- A review of juvenile justice education policies in 50 states, the District of Columbia and Puerto Rico found their governance, accountability and finance structures to be "convoluted, inconsistent, and in some cases entirely absent," according to research from Bellwether Education Partners.
- Incarcerated youth had "extremely limited" access to education programming, whether online learning, differentiated coursework, tutoring, or career and technical education. This is despite these students being entitled to education services under federal and state laws, said researchers at Bellwether, a national nonprofit aimed at improving education for marginalized children.
- The 50-page report offers recommendations to improve learning conditions for incarcerated students to limit educational disruptions and prepare them to successfully transition to traditional school programs or careers.
The findings about fragmented responsibility and complex governing policies for juvenile justice education services is not surprising to those who work with Protection and Advocacy Systems, known as P&As, said Diane Smith Howard, managing attorney for institutions and community integration with the National Disability Rights Network where she focuses on conditions for children and youth with disabilities in institutional settings.
P&As provide legal services and advocate on behalf of youth and people with disabilities and are supported by federal grants. Smith Howard said P&As, whose advocates work in each state, have heard numerous concerns about educational offerings for incarcerated youth, including inability to earn a high school diploma, credit loss, lack of special education services, outdated curriculum materials and other shortcomings.
Regarding the report, Smith Howard said, "One of the things I was particularly pleased to see is the discussion about the overlapping and unclear responsibilities because that is one of the primary issues that we see."
Breakdowns in accountability can occur because of the multiple layers of governance. For example, one state agency may contract with an organization for juvenile justice education services. That organization in turn might subcontract parts of those services, such as special education, out to another organization, Smith Howard said.
"So, obviously, when that happens, suddenly there's accountability that gets missed," she said. "I think what we're really looking for is clear guidance and enforcement at the state level."
While youth incarceration has steadily declined over the past 20 years, there were an estimated 250,000 instances of a young person being detained or committed to a juvenile facility in 2019. Youth in juvenile justice education programs are disproportionately students of color, youth who identify as LGBTQ, and students with disabilities.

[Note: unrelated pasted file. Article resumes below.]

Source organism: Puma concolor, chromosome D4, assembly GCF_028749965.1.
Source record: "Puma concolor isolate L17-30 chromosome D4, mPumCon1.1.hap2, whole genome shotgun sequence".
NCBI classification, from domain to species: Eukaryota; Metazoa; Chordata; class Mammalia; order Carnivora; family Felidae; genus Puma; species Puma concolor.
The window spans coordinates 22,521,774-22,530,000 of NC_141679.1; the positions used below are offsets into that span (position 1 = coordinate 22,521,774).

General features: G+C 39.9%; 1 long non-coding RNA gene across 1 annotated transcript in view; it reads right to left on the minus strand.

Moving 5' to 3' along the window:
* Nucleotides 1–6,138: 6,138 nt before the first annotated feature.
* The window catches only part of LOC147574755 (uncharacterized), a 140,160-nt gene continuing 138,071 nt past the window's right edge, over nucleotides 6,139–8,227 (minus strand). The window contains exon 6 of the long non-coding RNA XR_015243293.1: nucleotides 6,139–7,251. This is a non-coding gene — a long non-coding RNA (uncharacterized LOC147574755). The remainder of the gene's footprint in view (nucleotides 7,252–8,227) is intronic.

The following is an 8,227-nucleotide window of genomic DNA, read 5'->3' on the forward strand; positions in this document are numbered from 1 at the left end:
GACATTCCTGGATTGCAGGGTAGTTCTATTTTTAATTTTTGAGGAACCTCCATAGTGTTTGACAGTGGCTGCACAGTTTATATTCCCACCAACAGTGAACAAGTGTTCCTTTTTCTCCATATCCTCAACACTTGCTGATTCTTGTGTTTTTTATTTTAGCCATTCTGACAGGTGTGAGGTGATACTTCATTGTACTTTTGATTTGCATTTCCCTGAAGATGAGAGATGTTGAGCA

Specifically, the report recommended changes in three policy areas:
- Governance. Most state statutes define which agencies are responsible for incarcerated youth's education services, but that's where the clarity ends.
A 2021 Education Commission of the States policy brief said there are typically three governance models: a designated statewide school district, direct supervision by the state agency, and oversight by a local school district.
Regardless of the governance model, there are often multiple agencies or organizations supporting education services, creating fragmented systems that add barriers to providing high-quality services and strong accountability measures, according to the report.
To improve governance, the report recommended that one agency be responsible for providing students with education services in all facilities and that high-quality contracts be developed that clearly state which entity is responsible for providing education services.
- Accountability. State accountability programs vary from "non-existent to non-applicable to overwhelming," the report said. Some of the roadblocks include requirements for sending data to multiple agencies, differing goals set by various agencies, and lack of direction when underperformance is detected.
States should invest in innovative assessment and data collection tools, uniform student record databases, and strong data-sharing practices, the report said. Additionally, states should strive to consolidate accountability structures.
- Funding. Most funding for juvenile justice educational services comes from local and state sources, while many states receive some federal funding through the Every Student Succeeds Act.
In 17 states, local districts are financially responsible for education services to youth in custody. That funding structure can create "perverse incentives to only do the bare minimum required by law" because typically there are no requirements or supports at the local level to build high-quality offerings.
Finance policy should be aligned with Improvements to governance and accountability, according to the report. That way the people responsible for overseeing or operating these programs are positioned to know where funding is most needed.